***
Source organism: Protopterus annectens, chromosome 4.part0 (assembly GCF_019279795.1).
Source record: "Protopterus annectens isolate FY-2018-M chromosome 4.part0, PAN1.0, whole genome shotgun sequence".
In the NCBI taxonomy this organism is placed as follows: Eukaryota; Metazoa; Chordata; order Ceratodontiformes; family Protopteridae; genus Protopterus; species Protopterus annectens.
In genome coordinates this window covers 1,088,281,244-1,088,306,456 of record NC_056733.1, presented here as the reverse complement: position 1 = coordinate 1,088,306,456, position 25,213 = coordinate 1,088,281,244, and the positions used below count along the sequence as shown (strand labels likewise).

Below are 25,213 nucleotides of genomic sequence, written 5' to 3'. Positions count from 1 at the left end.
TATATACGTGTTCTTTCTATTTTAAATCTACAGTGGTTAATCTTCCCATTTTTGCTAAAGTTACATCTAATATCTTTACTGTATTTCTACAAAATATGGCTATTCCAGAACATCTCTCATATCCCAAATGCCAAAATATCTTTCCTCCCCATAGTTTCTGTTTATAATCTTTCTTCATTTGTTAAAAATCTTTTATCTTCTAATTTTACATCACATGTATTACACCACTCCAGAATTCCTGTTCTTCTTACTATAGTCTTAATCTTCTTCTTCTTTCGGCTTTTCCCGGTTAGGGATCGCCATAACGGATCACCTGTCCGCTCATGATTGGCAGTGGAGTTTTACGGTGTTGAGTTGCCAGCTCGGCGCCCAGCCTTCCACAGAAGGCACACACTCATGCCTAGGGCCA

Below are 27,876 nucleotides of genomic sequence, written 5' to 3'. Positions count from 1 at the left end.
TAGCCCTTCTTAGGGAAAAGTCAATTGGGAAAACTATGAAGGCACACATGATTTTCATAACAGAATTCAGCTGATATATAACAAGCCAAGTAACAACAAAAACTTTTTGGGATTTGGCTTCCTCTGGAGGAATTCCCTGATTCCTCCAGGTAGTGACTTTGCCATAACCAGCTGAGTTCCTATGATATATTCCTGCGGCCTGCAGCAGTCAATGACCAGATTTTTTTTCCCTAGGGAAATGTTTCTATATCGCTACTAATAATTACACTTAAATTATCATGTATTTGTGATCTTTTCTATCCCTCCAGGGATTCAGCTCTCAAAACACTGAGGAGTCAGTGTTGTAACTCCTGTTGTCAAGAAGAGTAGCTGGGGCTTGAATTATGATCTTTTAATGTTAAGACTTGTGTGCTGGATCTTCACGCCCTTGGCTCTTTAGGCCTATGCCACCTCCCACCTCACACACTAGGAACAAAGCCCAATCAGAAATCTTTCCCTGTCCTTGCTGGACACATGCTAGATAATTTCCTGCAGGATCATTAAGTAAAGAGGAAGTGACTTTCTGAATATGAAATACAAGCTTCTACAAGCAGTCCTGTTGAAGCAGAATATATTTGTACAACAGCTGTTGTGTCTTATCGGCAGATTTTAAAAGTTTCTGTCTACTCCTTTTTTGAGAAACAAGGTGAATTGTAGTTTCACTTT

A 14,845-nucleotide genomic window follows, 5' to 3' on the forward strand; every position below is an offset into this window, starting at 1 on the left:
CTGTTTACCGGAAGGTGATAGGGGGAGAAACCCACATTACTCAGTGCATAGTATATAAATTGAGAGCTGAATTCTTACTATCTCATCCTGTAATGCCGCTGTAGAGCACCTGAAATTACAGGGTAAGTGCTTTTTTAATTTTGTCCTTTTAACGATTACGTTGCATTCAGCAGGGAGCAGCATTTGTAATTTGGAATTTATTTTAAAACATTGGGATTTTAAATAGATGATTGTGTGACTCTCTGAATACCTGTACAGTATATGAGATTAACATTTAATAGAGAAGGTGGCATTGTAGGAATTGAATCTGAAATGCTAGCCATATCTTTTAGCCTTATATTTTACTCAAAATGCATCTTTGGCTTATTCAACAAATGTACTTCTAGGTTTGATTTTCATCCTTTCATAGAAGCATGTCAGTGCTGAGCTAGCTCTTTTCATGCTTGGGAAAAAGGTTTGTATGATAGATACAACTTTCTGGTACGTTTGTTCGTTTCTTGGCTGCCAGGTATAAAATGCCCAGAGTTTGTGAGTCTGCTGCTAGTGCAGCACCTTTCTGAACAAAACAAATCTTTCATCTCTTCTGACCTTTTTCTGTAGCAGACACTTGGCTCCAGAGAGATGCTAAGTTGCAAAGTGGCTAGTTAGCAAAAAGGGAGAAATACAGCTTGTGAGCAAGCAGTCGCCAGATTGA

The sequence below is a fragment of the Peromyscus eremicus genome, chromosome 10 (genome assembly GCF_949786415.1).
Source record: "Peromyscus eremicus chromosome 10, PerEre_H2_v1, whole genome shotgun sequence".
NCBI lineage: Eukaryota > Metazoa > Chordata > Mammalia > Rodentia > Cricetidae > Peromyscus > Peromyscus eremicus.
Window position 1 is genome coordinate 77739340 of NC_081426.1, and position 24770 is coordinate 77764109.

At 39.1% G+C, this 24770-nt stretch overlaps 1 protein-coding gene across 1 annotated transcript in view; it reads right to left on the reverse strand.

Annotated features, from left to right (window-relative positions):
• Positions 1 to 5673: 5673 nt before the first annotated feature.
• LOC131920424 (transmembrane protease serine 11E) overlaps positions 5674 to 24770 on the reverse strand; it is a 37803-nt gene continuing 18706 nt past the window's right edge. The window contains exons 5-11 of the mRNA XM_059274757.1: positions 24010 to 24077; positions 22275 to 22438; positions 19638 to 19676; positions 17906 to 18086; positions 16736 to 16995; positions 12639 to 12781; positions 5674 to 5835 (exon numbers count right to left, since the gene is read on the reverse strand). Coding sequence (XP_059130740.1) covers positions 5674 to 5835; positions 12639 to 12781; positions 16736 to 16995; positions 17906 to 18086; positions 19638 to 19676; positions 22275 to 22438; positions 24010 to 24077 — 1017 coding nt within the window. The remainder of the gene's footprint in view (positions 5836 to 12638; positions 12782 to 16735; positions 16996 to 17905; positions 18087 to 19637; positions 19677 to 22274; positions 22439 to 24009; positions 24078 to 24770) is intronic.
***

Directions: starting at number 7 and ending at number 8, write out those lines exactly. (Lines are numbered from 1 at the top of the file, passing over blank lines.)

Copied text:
Below are 27,876 nucleotides of genomic sequence, written 5' to 3'. Positions count from 1 at the left end.
TAGCCCTTCTTAGGGAAAAGTCAATTGGGAAAACTATGAAGGCACACATGATTTTCATAACAGAATTCAGCTGATATATAACAAGCCAAGTAACAACAAAAACTTTTTGGGATTTGGCTTCCTCTGGAGGAATTCCCTGATTCCTCCAGGTAGTGACTTTGCCATAACCAGCTGAGTTCCTATGATATATTCCTGCGGCCTGCAGCAGTCAATGACCAGATTTTTTTTCCCTAGGGAAATGTTTCTATATCGCTACTAATAATTACACTTAAATTATCATGTATTTGTGATCTTTTCTATCCCTCCAGGGATTCAGCTCTCAAAACACTGAGGAGTCAGTGTTGTAACTCCTGTTGTCAAGAAGAGTAGCTGGGGCTTGAATTATGATCTTTTAATGTTAAGACTTGTGTGCTGGATCTTCACGCCCTTGGCTCTTTAGGCCTATGCCACCTCCCACCTCACACACTAGGAACAAAGCCCAATCAGAAATCTTTCCCTGTCCTTGCTGGACACATGCTAGATAATTTCCTGCAGGATCATTAAGTAAAGAGGAAGTGACTTTCTGAATATGAAATACAAGCTTCTACAAGCAGTCCTGTTGAAGCAGAATATATTTGTACAACAGCTGTTGTGTCTTATCGGCAGATTTTAAAAGTTTCTGTCTACTCCTTTTTTGAGAAACAAGGTGAATTGTAGTTTCACTTT